Lipton also stressed that "further structural reforms" are essential
for a faster growth of the Armenian economy. "Strengthening domestic
competition and regulatory reforms are pivotal to creating a more
broad-based, private sector-led economy," he said.

Both lending institutions again praised Armenia's new and
comprehensive Tax Code that was enacted this summer over strong
opposition objections. Armenian opposition lawmakers denounced its
provisions envisaging higher taxes on fuel, alcohol and tobacco as
well as increases in income tax levied from many employees.

"The new Code is a major step forward in the tax policy reform,"
insisted Gohar Gyulumyan, a World Bank official in Yerevan.

"By revisiting the level and structure of income taxes, reducing the
number of exemptions and tax gaps, increasing excise taxes and
strengthening coverage of high-wealth individuals and large companies,
the Code will lead to higher revenue mobilization in the medium-term,"
she said.
Prussian Carp Reserves Reduced Twice in Lake Sevan Because of Non-Regulated Hunting and Illegal Fishing
Because of non-regulated and poaching the reserves of even Prussian carp have reduced around twice. To ensure natural reproduction of the fish the fishing and crawfish hunting was banned in Lake Sevan from 1 to 25 December and from 6 to 20 January 2017.

The same temporary ban refers to all the fish. After the end of the ban it’s permitted to fish the Prussian Carp and crawfish.

As Sevak Baloyan, Head of Animal Resource Management Department of Nature Protection Ministry, informed EcoLur, the trout is a red-listed species and its fishing is banned as long as it gets out of the Red Book of Armenia and has industrial reserves. The fishing of the whitefish will be banned by Nature Protection Ministry as long as the National Academy of Sciences permits its industrial fishing.

Bardukh Gabrielyan, Director of Scientific Center for Zoology and Hyroecology of NAS RA, informed EcoLur that the industrial reserves of the fish in Lake Sevan made up 450 tons in 2016. In order to permit whitefish fishing its reserves need to make at least 1000 tons. Reminder: in the Soviet years the industrial reserves of the whitefish in Lake Sevan made up 30,000 tons. As of 2016, the industrial reserve of the trout in Lake Sevan is 1.5 tons. In order to permit the fishing of this species, it should get out of the Red Book and have at least 1000 tons of industrial reserves to permit the hunting.

As of 016, the industrial reserves of the crawfish made up 4500 tons, the Prussian carp – 100 tons, which is lower about twice as compared with the last year. In 2015 the industrial reserves made up 190 tons.

Carnegie Endowment for International Peace
Armenia at Twenty-Five: A Rough Ride
December 07, 2016 

Summary: The sustainability of Armenia’s model of partial democracy is being challenged by growing popular dissatisfaction and a looming generational turnover.

Armenia is at a juncture. Its economy is not meeting the needs of its population, forcing many to leave the country. The International Organization for Migration estimated that 23.7 percent of all Armenian citizens lived outside the country in 2015—likely one of the main reasons why the Armenian government created a Ministry of Diaspora in 2008. The bulk of these people live in Russia, solidifying the economic and people-to-people ties between the two countries. About 500,000 fewer people live in Armenia today than did during the late Soviet era. Most Armenian migrants generally leave the country during their prime working years . Some never return. This outbound migration deprives Armenia of talent and initiative, impeding its ability to develop a productive economy. The country’s geographic isolation and its closed borders with Azerbaijan and Turkey add to its economic woes, as do high levels of corruption, a weak judiciary, an opaque political system, and the persistent threat of war.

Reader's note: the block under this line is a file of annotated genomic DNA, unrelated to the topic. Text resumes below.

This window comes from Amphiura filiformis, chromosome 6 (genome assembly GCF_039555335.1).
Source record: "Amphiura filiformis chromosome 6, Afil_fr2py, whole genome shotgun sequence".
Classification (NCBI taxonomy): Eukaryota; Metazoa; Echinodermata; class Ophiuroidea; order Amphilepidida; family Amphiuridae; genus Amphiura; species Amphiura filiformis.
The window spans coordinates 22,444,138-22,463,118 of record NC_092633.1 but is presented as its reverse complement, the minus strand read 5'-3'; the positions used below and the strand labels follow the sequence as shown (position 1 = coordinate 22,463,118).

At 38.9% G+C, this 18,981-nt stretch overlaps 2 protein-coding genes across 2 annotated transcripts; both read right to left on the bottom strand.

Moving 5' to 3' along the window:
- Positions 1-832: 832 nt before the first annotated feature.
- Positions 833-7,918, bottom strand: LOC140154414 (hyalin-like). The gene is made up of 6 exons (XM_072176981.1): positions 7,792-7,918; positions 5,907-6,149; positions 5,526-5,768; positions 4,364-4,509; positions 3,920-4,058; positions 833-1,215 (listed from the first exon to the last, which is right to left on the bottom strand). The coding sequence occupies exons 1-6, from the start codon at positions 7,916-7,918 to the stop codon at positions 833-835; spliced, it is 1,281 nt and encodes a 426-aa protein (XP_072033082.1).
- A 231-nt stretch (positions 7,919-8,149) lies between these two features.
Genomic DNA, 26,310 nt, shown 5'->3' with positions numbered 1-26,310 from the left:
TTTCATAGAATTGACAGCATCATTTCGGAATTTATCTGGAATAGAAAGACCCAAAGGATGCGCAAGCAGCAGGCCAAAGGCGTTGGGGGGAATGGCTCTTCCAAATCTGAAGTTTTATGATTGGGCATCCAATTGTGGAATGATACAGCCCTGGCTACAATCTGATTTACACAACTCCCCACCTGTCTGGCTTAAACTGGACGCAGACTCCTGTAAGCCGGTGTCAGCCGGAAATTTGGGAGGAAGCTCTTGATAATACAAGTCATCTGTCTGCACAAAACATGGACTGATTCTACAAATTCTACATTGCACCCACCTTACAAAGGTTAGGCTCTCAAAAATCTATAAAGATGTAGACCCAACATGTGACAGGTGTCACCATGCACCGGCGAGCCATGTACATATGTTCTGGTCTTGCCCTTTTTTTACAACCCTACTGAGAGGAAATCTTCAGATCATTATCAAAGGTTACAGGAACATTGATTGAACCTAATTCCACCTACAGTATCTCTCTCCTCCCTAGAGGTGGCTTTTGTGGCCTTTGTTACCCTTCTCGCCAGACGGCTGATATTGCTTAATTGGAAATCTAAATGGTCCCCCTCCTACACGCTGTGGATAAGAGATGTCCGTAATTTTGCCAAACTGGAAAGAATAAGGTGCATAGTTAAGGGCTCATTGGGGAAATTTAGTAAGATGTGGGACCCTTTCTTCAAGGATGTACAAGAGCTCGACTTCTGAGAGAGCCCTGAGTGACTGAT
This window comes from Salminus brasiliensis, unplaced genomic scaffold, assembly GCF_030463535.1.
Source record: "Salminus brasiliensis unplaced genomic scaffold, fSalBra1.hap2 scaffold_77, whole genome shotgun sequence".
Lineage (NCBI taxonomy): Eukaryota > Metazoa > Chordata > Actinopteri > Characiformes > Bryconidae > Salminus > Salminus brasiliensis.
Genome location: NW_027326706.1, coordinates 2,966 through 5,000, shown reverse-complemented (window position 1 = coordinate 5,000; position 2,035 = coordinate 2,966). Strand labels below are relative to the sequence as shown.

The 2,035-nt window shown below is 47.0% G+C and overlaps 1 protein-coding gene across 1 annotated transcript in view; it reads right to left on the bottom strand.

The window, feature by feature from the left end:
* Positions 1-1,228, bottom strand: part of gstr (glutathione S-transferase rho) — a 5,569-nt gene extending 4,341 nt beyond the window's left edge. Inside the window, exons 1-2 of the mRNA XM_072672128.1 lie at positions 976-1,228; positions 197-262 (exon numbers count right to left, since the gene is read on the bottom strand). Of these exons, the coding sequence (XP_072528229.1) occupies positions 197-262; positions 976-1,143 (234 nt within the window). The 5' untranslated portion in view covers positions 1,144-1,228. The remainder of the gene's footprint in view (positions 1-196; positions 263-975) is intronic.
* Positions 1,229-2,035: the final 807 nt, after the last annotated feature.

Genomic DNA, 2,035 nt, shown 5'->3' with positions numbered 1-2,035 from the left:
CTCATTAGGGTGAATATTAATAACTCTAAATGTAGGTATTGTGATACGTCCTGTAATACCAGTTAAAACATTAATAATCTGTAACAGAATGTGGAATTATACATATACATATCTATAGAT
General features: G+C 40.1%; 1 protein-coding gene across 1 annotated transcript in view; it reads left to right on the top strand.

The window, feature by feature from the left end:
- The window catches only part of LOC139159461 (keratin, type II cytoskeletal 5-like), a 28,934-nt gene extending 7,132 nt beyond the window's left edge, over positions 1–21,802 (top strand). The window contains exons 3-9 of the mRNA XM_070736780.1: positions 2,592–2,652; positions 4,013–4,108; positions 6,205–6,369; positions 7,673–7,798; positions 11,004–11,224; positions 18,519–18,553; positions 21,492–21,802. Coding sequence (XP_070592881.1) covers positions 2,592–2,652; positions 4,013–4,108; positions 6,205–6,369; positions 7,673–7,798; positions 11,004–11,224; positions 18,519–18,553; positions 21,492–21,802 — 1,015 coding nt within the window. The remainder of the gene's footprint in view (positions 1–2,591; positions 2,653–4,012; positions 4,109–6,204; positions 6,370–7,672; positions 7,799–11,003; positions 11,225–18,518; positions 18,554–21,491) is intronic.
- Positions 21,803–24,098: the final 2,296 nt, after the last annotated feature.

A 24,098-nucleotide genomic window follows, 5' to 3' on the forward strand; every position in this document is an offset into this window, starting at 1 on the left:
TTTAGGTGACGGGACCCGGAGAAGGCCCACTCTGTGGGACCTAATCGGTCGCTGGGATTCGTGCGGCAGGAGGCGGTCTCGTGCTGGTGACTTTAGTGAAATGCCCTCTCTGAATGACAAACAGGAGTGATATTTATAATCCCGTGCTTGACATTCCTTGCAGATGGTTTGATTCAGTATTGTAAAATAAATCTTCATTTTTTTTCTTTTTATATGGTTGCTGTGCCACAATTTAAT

Armenia is actively seeking partnerships with China, Europe, the Middle East, and the United States to help boost trade and investment, but is doing so in a way that does not alienate Russia. Yerevan’s problem, however, is that these countries generally do not see Armenia as the main prize in a region with the untapped potential of Iran, the huge market of Turkey, or the more welcoming investor climate and geographic location of Georgia. Moscow also has warned Armenia not to stray too far from its orbit—a clear message from Armenia’s security guarantor at a time of geopolitical uncertainty spanning from the Middle East to Central Asia.

While this geopolitical environment is complex, ultimately it is the social upheaval seen in Armenia over the last few years that should unnerve the political establishment. The events of July 2016 suggest Armenian society is frustrated and has little trust in the political establishment’s ability to solve the country’s growing problems. President Sargsyan responded in the fall of 2016 by reshuffling the government in an attempt to put forward fresh and capable faces before the 2017 parliamentary elections. Some of those senior officials are European or U.S.-educated , while others, such as the prime minister, are seen as closer to Moscow —a clear indication Sargsyan hopes to continue Armenia’s delicate foreign policy balance.

However, what happens to Armenia after the current president’s term ends in 2018 remains to be seen. Amid growing discontent with the status quo and competition among rival political factions, Sargsyan’s purported plan to move to the prime minister’s office in order to remain at the helm—as some believe he intends to do—could prove risky. If he does not, all eyes will be on one of those new, fresh faces, adding to the mounting expectations of change.

About the Russia and Eurasia Program

The Carnegie Russia and Eurasia Program has, since the end of the Cold War, led the field of Eurasian security, including strategic nuclear weapons and nonproliferation, development, economic and social issues, governance, and the rule of law.